The whole thing started when Ted mentioned to his friend, Rick Shultz, that, with some modifications to the hull’s entry and the use of modern boat construction materials and techniques, his 60-year-old creek boat might make a workable flats skiff. Shultz, the not-so-proud owner of an aging Sears johnboat, agreed to finance the venture in exchange for the first hull.
The shape for the first boat was taken directly from the old creek boat hull, which was repaired and tested with Ted’s old Evinrude. In tests, it ran shallow enough and was stable with two anglers aboard. The old wood boat was then flipped over and a series of 3⁄8-inch-thick cedar strips were attached to make the plug, or male mold. Of course, never being one to not experiment and a firm believer in the scientific method, Ted made some slight modifications to the hull’s deadrise and length before completing the mold.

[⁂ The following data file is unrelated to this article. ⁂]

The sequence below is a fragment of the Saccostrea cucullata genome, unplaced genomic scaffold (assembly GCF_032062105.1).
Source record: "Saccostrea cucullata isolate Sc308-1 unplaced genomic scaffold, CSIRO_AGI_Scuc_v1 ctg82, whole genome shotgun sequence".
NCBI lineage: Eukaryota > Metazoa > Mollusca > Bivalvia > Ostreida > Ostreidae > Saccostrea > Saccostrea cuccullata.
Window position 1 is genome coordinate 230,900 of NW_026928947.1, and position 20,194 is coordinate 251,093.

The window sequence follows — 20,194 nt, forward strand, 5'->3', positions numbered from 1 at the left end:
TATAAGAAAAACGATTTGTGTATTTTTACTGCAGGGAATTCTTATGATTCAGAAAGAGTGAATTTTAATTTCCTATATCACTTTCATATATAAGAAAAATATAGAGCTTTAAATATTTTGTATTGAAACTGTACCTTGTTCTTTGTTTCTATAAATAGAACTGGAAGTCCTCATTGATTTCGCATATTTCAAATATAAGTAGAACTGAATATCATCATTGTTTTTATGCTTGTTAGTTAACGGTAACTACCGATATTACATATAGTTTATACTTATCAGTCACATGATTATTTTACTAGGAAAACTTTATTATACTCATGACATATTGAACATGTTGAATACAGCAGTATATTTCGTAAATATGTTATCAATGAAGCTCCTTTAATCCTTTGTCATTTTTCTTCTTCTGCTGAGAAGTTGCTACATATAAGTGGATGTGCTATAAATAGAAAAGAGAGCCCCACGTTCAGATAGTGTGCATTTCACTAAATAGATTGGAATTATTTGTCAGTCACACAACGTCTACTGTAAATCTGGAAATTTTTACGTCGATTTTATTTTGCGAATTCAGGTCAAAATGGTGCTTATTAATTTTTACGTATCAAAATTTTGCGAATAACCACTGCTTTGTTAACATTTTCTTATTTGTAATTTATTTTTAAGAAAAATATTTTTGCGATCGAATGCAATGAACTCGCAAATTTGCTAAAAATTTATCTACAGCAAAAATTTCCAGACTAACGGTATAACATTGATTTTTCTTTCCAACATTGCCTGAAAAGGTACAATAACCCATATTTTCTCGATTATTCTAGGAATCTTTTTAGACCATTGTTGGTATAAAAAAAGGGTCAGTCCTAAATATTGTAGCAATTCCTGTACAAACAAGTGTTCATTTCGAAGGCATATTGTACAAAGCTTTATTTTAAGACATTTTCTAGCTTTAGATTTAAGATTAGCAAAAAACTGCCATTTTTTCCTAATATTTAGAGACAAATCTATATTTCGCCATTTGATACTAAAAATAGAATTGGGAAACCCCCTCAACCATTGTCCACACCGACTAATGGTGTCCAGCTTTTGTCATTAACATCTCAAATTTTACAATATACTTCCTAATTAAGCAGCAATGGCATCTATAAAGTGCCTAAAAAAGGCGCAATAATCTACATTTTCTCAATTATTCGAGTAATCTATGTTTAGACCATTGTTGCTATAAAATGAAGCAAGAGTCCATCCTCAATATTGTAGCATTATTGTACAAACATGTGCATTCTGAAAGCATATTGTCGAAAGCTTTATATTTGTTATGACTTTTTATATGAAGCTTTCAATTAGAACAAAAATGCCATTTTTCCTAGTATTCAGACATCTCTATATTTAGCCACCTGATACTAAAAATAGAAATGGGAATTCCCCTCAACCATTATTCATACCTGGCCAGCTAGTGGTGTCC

To ensure the lightest boat he could make using the mold (he had hoped for a 100-pound hull rather than the final 160-pound version), Ted did a thorough job of researching materials and settled on Divinycell foam for the sides and bulkheads and Corecell for the bottom. The foam was cut and attached to the frame using screws, then glassed into place. The screws were removed when the epoxy dried, and the hull was separated from the plug—ready for interior construction.
Once the hull was righted, the floor was added and all the interior bulkheads and decks were bonded in place. Then the hull was water-tested to be sure it floated. In terms of workload, Rick admits that Ted did all the work, while he added “moral support” and engineering advice regarding layout, wiring and drainage. Six months later, work progressing at a few-hours-a-day pace, the hull was moved from Ted’s to Rick’s garage for sanding, painting and rigging, while Ted started on the next boat. After a total of eight months, and at a cost of about $2,000 and 150 man-hours (of Ted’s labor), Skinny Dipper Number One was finished.